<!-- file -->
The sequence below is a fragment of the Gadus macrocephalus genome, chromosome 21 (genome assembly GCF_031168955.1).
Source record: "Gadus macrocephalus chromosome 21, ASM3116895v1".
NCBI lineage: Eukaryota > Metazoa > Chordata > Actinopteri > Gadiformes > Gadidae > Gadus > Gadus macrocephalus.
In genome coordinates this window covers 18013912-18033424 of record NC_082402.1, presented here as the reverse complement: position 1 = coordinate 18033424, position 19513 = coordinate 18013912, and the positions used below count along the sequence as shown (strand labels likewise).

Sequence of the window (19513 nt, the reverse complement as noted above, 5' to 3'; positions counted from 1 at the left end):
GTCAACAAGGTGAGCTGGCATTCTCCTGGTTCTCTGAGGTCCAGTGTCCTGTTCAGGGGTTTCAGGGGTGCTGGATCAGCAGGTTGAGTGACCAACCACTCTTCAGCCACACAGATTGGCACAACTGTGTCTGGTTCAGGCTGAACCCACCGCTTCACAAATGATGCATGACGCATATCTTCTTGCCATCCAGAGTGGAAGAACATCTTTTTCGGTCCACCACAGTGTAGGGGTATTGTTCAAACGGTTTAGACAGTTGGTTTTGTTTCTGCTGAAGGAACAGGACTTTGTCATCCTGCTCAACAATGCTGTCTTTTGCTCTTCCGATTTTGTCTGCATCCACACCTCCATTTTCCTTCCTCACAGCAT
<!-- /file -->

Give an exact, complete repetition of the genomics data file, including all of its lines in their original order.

The sequence below is a fragment of the Gadus macrocephalus genome, chromosome 21 (genome assembly GCF_031168955.1).
Source record: "Gadus macrocephalus chromosome 21, ASM3116895v1".
NCBI lineage: Eukaryota > Metazoa > Chordata > Actinopteri > Gadiformes > Gadidae > Gadus > Gadus macrocephalus.
In genome coordinates this window covers 18013912-18033424 of record NC_082402.1, presented here as the reverse complement: position 1 = coordinate 18033424, position 19513 = coordinate 18013912, and the positions used below count along the sequence as shown (strand labels likewise).

Sequence of the window (19513 nt, the reverse complement as noted above, 5' to 3'; positions counted from 1 at the left end):
GTCAACAAGGTGAGCTGGCATTCTCCTGGTTCTCTGAGGTCCAGTGTCCTGTTCAGGGGTTTCAGGGGTGCTGGATCAGCAGGTTGAGTGACCAACCACTCTTCAGCCACACAGATTGGCACAACTGTGTCTGGTTCAGGCTGAACCCACCGCTTCACAAATGATGCATGACGCATATCTTCTTGCCATCCAGAGTGGAAGAACATCTTTTTCGGTCCACCACAGTGTAGGGGTATTGTTCAAACGGTTTAGACAGTTGGTTTTGTTTCTGCTGAAGGAACAGGACTTTGTCATCCTGCTCAACAATGCTGTCTTTTGCTCTTCCGATTTTGTCTGCATCCACACCTCCATTTTCCTTCCTCACAGCAT